It’s the most wonderful time of the year! The Academy Awards are this Sunday. So print out your predictions sheet, place your bets and go over to your favorite aunt’s house for four hours of regulated praise of Hollywood’s most notable, white (literally, every nominated actor and actress is white), and recently overlooked actors and directors. You have seen all the nominees for best picture, right? Birdman, Boyhood, Whiplash, American Sniper, The Grand Budapest Hotel, Selma, The Imitation Game and The Theory of Everything? Oh, come on now.
You really haven’t seen them all?
Oh. Maybe next year.
There is such a pressure to intellectually watch and comment on the Oscars. We feel as if we’ve wasted the entire year on binge watching “Gilmore Girls” on Netflix and rewatching old Disney Channel movies. We have to make up for our immaturity. We’re adults now — we watch the Oscars for the content rather than on who is dressed best. These nominations are thrust upon us in early January and are constantly nagging at us to get on it, watch these movies, have an opinion. As my aunt calls it, this is known as “the Oscar Push.”
We’re college students — why would we do this to ourselves? It’s midterm season (constantly) and we put another deadline on ourselves, as if we get off on being stressed. This year, so far, I’ve only seen three movies that are nominated. Three! This time last year I had already immersed myself in film critique and culture, and had already put myself on a pedestal for maybe almost being done. I love my movies, I love putting deadlines on myself, but stepping away from this time of year and taking my mental and physical health into account shows that no, I can’t take the time out to see Theory of Everything just yet with my two papers, quiz, and midterm on the horizon.
But that won’t stop me from trying. I’ve seen The Grand Budapest Hotel, The Imitation Game, and Birdman, all of which are works of art on their own and in different ways. Budapest was beautifully imagined and translated a story of wealth and justice into the minds of viewers with fantastical chase scenes and characters. Imitation brought to light a previously shrouded element of the winning of World War II with amazing acting and adapted plotline. Birdman took the glory of fame into its barest bones through magical realism, where a man struggles with mental illness, family concerns and reliving the glory days, all through two hours of what was edited to seem as one whole shot.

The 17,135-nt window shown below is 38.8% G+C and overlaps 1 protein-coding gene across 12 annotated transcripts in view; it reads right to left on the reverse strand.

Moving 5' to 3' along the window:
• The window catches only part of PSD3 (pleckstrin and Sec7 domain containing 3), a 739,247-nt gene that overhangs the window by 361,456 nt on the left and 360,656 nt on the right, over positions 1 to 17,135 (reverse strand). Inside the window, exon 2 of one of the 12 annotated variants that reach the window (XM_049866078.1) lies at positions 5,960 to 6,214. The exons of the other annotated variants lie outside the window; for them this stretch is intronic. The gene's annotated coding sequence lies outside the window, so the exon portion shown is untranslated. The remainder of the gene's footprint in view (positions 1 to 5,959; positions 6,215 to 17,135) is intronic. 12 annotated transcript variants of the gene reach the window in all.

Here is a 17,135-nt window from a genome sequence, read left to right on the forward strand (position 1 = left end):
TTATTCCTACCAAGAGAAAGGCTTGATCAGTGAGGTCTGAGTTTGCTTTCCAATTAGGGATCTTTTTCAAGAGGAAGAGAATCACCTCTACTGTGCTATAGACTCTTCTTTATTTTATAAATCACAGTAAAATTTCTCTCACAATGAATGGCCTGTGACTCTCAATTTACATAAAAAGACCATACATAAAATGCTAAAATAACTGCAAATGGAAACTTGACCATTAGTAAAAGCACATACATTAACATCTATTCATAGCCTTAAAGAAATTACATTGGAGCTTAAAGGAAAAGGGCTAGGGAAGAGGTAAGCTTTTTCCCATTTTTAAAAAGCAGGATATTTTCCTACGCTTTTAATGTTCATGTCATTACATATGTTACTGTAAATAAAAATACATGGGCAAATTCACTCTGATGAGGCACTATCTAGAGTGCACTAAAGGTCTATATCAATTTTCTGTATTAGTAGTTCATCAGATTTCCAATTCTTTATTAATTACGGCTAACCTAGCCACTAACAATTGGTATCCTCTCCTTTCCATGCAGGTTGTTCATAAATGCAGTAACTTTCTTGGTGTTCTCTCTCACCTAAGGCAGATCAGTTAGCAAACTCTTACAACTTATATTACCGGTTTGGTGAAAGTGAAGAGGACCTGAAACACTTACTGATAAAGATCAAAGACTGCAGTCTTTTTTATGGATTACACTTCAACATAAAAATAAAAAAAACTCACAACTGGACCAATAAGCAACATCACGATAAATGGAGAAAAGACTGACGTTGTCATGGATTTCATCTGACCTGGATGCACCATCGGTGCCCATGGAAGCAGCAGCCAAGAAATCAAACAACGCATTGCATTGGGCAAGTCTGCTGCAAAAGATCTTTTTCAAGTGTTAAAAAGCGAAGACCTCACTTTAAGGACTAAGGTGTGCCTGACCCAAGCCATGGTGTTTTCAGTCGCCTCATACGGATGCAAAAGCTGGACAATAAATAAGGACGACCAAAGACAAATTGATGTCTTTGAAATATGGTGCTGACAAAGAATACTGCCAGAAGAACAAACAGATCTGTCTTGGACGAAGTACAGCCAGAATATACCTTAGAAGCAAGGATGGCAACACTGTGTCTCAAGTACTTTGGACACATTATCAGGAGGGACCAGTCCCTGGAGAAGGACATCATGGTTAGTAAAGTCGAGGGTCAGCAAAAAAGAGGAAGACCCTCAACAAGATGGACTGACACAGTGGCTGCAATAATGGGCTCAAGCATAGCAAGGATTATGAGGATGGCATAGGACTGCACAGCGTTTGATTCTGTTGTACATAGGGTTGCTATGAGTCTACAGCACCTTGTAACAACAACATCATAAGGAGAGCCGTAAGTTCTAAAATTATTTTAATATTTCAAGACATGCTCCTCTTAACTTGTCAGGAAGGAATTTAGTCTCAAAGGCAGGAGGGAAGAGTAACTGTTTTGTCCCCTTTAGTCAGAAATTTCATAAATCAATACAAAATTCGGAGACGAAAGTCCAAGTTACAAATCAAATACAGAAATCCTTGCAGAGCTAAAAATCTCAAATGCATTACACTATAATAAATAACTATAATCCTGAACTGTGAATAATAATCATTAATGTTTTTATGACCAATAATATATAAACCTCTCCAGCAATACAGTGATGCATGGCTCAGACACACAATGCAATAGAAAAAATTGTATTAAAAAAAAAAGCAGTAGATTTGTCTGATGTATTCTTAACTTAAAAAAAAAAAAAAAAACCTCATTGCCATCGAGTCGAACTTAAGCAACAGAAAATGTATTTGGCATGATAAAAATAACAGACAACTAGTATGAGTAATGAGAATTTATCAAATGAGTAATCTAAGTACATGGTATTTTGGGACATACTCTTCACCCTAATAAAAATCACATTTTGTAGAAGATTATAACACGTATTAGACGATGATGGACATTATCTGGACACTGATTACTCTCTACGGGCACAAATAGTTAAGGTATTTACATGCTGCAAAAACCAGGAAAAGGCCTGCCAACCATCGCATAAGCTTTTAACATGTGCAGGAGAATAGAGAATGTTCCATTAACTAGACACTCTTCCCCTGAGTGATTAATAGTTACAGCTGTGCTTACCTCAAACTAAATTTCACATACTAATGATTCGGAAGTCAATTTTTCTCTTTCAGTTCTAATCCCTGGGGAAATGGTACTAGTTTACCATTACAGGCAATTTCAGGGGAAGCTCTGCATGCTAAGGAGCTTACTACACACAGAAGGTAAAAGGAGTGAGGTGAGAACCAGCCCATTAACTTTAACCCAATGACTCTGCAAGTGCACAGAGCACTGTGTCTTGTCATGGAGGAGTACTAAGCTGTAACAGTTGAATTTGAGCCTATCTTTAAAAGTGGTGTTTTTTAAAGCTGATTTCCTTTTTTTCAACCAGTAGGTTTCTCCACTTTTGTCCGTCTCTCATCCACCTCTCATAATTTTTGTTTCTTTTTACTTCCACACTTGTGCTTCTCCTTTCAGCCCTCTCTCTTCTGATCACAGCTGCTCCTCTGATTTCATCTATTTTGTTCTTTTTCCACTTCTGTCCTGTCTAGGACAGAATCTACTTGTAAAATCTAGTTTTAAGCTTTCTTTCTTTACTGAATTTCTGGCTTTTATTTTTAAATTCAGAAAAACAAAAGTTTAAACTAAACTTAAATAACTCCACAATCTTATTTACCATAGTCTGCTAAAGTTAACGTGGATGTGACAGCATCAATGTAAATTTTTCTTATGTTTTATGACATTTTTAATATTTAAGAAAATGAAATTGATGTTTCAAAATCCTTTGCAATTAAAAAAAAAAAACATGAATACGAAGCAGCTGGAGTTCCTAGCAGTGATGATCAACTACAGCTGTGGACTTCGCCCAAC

I am in no way a credible movie critic, I have no authority over what is a good film or not to the Academy and I am not able to influence the panel of privileged Hollywoodites to pick my favorite. And so I will not tell you which movie I find to be worthy of 2015’s Best Picture.
Despite its faults, I love this game. The anticipation, the suspense and the bragging rights I get after watching all the nominees make all the stress worth it. As someone who has way too high of expectations for myself, I can’t get enough. I love reasons to stress myself out. It’s exciting to see your favorite movie crew get what it deserves and be especially grateful in their acceptance speech as you cry at home. I’ll admit it, I haven’t seen all the nominees this year yet. I still have five days — that’s like a movie a day! I’ve done more. Last year I watched Wolf of Wall Street half an hour before the Oscars started. I’m a pro.
Though the Oscars should have little credibility in claiming what is a good or bad movie, I still love the built-in challenge it gives me every winter. The event is exciting, gives me a real purpose in life, and I get to spend my free time watching movies for a “purpose” rather than just to procrastinate. I have to distract myself from reality somehow, right?
Let me know, seriously, what you think of this year’s Best Picture Nominees! My family is tired of hearing it. Contact me on Twitter @emdefaz10 or by email at firstname.lastname@example.org.
Graphic by CA Aggie Graphic Design Team
Photo by CA Aggie Photo Team